It is in the work and the willingness to go above and beyond that investors can get more from a difficult hand. If it was easy, everyone would do it. This is what we mean by better.

Making a Hard Problem Even Harder

US Inflation Rate and Forward Breakeven Rates by Year

Source: Bloomberg. (2021 - 2031).

Realistic expectations and your plan

Like rafting down a river, investment returns can be steered one direction or another, but you’re going to go where the water takes you.

Everyone wants big performance. Stories, books, and entire legends sprout up around the rare years when everything goes just right. Yet even the best run of performance will eventually succumb to the trend of financial markets.

We see financial market performance as nearing an inflection point, and we strongly believe investors should recalibrate their expectations to lower, more realistic levels. The recent post-Global Financial Crisis run of annualized mid-teen US stock market returns, plus mid- to high-single digits bond market results, are each entirely unsustainable. Both US equity and fixed income markets have been on an extraordinary run.

In our view, there are three different stories to tell about future return expectations - and only two make sense. Today’s low starting yields in fixed income, and high valuations in equities, make for a very difficult starting point. Additionally, our projections are for a deceleration, not acceleration, in economic growth, suggesting that the economy is unlikely to grow us out of this predicament.

If you were to ask whether we are rowing upstream, downstream or in flat water, you can likely imagine our answer. In our opinion, the tides aiding investors for much of the recent past are fading away. We see global financial markets as delivering returns either in-line with historic averages or falling short of them. We know that isn’t a fun message to deliver.

What we can deliver is a plan. A plan that is fully integrated from investments down to the things you actually can control. This means everything from asset allocation and risk management, to having conservative inflation and return assumptions, to spending patterns and the ability to deploy a dynamic withdrawal approach. These tweaks, changes, and strategic choices help us architect more solid, resilient financial plans. Plans designed to weather a storm.

Your Financial Consultant team is available 24/7 to guide you on how you can deploy your most powerful tool: time. We’re here to talk through these challenges and ensure you are on track to meet your goals. We’ll regularly review your financial plan and recommend adjustments as needed, and because we manage the investments too, you can trust that we will be fully accountable and accessible for your solution.

The waters are changing. Financial markets are no longer coasting downstream. The time to build in safety and security is now. Work with a wealth manager to help make that happen from start to finish.

S&P 500 Historical Returns

Best/Worst Performance by Time Horizon


When financial market valuations are expensive, they are more likely to suffer over the short run. By using your financial planning tools and the power of time, you can set yourself up for success when the good times eventually give way to choppy weather.

Investing with a Plan

You can’t control what financial markets are going to do, but you can control how you react. Markets are going to have their ups and downs. Take the time to plan today, so that when the markets get rocky, you’re prepared and ready to make it through to the other side.

Source: Morningstar. (12/31/2021).

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Unless otherwise noted, analysis provided by Manning & Napier. Past performance does not guarantee future results.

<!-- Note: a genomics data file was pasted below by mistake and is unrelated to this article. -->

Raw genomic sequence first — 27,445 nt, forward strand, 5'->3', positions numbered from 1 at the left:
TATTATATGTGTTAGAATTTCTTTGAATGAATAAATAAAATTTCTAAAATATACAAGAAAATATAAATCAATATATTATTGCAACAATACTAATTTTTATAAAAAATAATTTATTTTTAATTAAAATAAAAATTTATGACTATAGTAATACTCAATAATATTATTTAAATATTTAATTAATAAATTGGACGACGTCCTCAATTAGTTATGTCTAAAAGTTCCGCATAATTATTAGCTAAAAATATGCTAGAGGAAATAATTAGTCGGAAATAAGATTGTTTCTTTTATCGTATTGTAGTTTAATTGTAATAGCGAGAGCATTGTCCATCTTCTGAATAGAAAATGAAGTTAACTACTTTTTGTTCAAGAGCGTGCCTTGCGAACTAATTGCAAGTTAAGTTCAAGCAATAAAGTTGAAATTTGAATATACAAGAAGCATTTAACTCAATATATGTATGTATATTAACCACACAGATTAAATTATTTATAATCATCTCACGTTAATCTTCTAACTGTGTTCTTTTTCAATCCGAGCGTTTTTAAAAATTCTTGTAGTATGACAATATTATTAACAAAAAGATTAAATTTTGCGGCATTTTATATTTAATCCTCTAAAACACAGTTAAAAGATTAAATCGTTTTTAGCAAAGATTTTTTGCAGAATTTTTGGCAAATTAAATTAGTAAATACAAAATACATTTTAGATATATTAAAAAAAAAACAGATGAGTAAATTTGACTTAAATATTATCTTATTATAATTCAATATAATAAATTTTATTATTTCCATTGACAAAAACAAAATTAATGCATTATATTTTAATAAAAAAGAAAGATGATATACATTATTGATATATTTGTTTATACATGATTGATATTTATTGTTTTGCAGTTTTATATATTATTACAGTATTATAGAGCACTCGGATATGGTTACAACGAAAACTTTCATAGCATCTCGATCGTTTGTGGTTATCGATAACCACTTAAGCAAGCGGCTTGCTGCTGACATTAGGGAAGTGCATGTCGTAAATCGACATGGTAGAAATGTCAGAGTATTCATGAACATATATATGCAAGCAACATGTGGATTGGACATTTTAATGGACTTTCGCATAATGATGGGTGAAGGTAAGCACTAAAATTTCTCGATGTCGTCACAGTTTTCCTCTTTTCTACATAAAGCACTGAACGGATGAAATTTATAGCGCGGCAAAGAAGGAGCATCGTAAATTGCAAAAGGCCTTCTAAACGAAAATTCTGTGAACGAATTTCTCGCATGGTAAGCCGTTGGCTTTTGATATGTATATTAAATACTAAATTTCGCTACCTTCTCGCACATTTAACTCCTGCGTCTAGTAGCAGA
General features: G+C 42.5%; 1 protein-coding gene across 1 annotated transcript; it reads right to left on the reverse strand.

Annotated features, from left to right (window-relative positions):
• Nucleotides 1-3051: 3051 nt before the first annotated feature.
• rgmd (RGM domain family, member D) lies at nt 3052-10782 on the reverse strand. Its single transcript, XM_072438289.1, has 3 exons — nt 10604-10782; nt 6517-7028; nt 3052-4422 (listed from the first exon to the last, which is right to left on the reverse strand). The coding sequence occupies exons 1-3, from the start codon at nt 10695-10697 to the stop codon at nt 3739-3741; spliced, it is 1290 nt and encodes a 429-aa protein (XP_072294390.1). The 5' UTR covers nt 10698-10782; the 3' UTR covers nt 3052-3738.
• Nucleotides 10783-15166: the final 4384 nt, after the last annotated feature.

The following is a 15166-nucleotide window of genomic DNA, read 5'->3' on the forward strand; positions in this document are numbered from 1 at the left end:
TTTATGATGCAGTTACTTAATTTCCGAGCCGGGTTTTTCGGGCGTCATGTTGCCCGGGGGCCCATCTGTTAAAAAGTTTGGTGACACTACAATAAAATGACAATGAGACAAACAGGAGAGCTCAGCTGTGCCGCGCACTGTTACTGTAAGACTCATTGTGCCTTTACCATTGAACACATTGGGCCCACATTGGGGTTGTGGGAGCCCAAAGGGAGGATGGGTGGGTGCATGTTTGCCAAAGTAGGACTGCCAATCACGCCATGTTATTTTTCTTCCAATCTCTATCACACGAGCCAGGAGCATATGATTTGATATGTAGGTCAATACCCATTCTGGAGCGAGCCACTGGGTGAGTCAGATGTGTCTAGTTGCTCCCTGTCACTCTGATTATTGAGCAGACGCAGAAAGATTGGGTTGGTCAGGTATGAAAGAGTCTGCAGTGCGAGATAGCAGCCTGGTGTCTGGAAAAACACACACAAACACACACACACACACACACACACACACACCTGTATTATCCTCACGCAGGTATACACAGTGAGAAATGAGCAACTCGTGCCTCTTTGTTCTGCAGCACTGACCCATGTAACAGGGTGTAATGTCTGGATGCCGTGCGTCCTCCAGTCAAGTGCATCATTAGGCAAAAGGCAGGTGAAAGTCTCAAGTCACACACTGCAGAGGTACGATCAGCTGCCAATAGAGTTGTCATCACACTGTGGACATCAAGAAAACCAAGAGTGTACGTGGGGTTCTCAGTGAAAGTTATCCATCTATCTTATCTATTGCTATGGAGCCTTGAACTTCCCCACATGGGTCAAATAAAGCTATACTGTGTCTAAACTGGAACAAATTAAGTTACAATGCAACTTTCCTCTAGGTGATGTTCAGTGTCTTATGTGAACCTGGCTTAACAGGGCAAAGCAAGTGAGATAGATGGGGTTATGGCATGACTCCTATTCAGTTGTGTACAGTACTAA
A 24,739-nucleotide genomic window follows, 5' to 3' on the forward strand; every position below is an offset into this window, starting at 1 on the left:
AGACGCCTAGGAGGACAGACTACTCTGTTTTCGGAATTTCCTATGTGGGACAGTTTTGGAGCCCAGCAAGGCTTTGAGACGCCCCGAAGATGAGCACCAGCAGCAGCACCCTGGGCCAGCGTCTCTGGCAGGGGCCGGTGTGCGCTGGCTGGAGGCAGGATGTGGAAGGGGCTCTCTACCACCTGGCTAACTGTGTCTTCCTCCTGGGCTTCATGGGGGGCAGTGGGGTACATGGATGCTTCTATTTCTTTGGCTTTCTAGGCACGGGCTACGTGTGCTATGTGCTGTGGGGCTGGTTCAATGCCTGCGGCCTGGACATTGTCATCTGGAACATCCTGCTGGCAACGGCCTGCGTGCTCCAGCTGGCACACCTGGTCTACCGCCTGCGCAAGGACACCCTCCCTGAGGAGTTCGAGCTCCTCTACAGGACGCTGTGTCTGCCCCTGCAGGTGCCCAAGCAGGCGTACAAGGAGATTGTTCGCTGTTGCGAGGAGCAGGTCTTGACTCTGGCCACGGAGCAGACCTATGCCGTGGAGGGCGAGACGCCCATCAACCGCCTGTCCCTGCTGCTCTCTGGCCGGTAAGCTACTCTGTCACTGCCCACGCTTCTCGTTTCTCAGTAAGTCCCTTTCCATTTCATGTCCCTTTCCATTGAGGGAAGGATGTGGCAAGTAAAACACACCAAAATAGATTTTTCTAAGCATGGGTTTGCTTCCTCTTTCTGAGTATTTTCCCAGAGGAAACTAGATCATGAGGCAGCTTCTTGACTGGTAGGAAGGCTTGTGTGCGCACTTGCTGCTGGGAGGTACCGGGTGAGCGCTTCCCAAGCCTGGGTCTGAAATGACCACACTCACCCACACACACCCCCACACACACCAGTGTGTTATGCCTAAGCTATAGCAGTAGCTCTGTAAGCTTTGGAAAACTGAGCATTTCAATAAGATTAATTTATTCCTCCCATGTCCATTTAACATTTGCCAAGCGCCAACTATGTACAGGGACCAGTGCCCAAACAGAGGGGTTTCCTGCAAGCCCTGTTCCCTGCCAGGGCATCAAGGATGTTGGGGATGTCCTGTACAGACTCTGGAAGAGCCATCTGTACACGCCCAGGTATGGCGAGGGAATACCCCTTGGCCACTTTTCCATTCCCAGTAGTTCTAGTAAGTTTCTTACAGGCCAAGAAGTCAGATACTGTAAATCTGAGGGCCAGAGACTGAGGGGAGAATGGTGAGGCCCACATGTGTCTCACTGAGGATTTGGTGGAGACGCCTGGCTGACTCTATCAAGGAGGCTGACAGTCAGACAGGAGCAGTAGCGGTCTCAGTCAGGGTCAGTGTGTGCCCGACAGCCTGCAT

All investments contain risk and may lose value. This material contains the opinions of Manning & Napier Advisors, LLC, which are subject to change based on evolving market and economic conditions. This material has been distributed for informational purposes only and should not be considered as investment advice or a recommendation of any particular security, strategy or investment product. Information contained herein has been obtained from sources believed to be reliable, but not guaranteed.

This publication may contain factual business information concerning Manning & Napier, Inc. and is not intended for the use of investors or potential investors in Manning & Napier, Inc. It is not an offer to sell securities and it is not soliciting an offer to buy any securities of Manning & Napier, Inc.

The S&P 500 Total Return Index is an unmanaged, capitalization-weighted measure comprised of 500 leading U.S. companies to gauge U.S. large cap equities. The Index returns do not reflect any fees or expenses. The index accounts for the reinvestment of regular cash dividends, but not for the withholding of taxes. Index data referenced herein is the property of S&P Dow Jones Indices LLC, a division of S&P Global Inc., its affiliates (“S&P”) and/or its third party suppliers and has been licensed for use by Manning & Napier. S&P and its third party suppliers accept no liability in connection with its use. Data provided is not a representation or warranty, express or implied, as to the ability of any index to accurately represent the asset class or market sector that it purports to represent and none of these parties shall have any liability for any errors, omissions, or interruptions of any index or the data included therein. For additional disclosure information, please see: The data presented is for informational purposes only. It is not to be considered a specific stock recommendation.

Morningstar, Inc. is a global investment research firm providing data, information, and analysis of stocks and mutual funds. ©2022 Morningstar, Inc. All rights reserved. The information contained herein: (1) is proprietary to Morningstar and/or its content providers; (2) may not be copied, adapted or distributed; and (3) is not warranted to be accurate, complete or timely. Neither Morningstar nor its content providers are responsible for any damages or losses arising from any use of this information, except where such damages or losses cannot be limited or excluded by law in your jurisdiction. Past financial performance is no guarantee of future results.